Extreme vegan diets can be very bad for you. A nutritionist explains why : ScienceAlert

Extreme vegan diets can be very bad for you. A nutritionist explains why : ScienceAlert

A vegan diet has become more and more popular over the years, especially among people who want to improve their health.

Indeed, a growing body of evidence shows that a plant-based diet (including a vegan diet) can have many health benefitsand were associated with lower risk of heart disease next to reduced body weight and cholesterol level.

However, some people take the vegan diet to extremes, choosing to eat only raw plant foods that can consume without cooking. Some also exclude foods that have been altered from their natural form or processed (such as oat or almond milk).

Proponents of this diet claim that cooking causes the ingredients to lose some of their important nutrients and enzymes. By eating a raw plant-based diet, they believe the diet will improve energy levels, prevent (and even reverse) disease and improve overall health.

But research suggests that a raw vegan diet, if followed for long periods of time, may cause more harm than good. Here’s why:

You may be missing out on important nutrients

Research suggests that some raw foods it can be healthier than cooked food. For example, cooking causes loss of Brussels sprouts and red cabbage as much as 22 percent their thiamine content. This is the shape vitamin B1 which keeps the nervous system healthy.

Although some vegetables may lose nutrients during cooking, others have a higher nutrient content when cooked. This is because some nutrients are bound within the vegetable’s cell walls. Cooking breaks down cell walls, allowing nutrients and more to be released easily absorbed by the body.

For example, when spinach is cooked, it becomes easier for the body absorb calcium is contains. Research has also found that cooking tomatoes reduces their vitamin C content by 28 percent increases their lycopene content by more than 50 percent.

Lycopene is associated with a lower risk of a a number of chronic diseases including cardiovascular disease, cancerand heart disease. Asparagus, mushrooms, carrots, broccoli, kale and cauliflower are other examples of vegetables that have more nutrients when cooked.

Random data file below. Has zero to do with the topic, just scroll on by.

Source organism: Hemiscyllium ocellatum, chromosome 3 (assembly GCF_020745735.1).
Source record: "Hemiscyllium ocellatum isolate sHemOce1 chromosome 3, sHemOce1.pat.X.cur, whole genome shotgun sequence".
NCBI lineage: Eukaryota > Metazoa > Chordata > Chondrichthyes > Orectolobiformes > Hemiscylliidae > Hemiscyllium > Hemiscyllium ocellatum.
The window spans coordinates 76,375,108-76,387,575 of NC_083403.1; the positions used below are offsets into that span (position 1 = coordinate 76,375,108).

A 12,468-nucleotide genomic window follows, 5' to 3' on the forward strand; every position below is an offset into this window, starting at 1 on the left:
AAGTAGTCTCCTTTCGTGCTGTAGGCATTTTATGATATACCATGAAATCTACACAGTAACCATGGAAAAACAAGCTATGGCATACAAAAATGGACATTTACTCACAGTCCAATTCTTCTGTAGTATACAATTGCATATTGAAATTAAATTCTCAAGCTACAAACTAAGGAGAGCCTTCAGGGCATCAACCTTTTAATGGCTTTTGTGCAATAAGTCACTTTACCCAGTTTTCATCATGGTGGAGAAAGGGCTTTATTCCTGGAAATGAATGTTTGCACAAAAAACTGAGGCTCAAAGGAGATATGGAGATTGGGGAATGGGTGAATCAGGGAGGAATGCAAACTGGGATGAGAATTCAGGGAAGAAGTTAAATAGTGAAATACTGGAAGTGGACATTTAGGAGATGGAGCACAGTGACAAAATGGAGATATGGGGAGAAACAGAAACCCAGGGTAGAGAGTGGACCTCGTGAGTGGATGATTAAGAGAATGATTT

Cooked vegetables can also provide the body with more antioxidants. These are molecules that can fight a type of harmful molecules known as free radicals, which can damage cells and eventually lead to disease.

Some vegetables (including asparagus, mushrooms, spinach, tomatoes and broccoli) contain higher levels of antioxidants beta-carotene (which the body converts to vitamin A), lutein and lycopene when cooked than raw.

A vitamin and mineral deficiency is likely

A raw vegan diet probably will many important vitamins and minerals are missing – namely vitamins B12 and D, selenium, zinc, iron and two types of omega-3 fatty acids. This is because many foods that contain high levels of these vitamins and minerals come from animals – such as meat and eggs.

All these vitamins play a key role in the structure, development and production of brain and nerve cells, while supporting a healthy immune system.

Of particular concern is the level of vitamin B12. A study of people following a strict raw food diet found that 38 percent of participants did lack of vitamin B12.

This is worrying, especially considering lack of vitamin B12 is associated with a range of problems including jaundice, mouth ulcers, vision problems, depressionand other mood swings.

The same study also found that a strict, raw vegan diet increased levels of homocysteine ​​(an amino acid that is broken down by vitamin B12) due to B12 deficiency. This is concerning because elevated homocysteine ​​levels can potentially increase risk cardiovascular diseases and stroke.

It can lead to loss of menstruation

If not planned correctly, a raw vegan diet can lead to unintentional weight loss if you are not consuming the amount of calories your body needs to function. This is of particular concern for young women.

Researchers found that 30 percent of women under 45 who followed a raw food diet for more than three years had partial to complete amenorrhea (absence of menstruation). This is probably due to the weight loss caused by the raw vegan diet.

Amenorrhea can cause a number of problems, including infertility, as well as reduced bone mineral density and osteoporosis. Other studies have also shown that young women who consumed 22-42 percent fewer calories than needed were at greater risk of suppressed reproductive function.

While following a plant-based diet can have many health benefits, a raw vegan diet can potentially take things too far and can lead to even greater risks if not followed carefully.

If you’re planning to follow a raw vegan diet, it’s important to plan carefully to ensure you’re getting all the nutrients you need for optimal health, in the right amounts. I also wouldn’t recommend following it for a long period of time due to the numerous risks it can have.Conversation

Laura Brownsenior lecturer in nutrition, food and health sciences, Teesside University

This article was republished by Conversation under Creative Commons license. Read it original article.

#Extreme #vegan #diets #bad #nutritionist #explains #ScienceAlert

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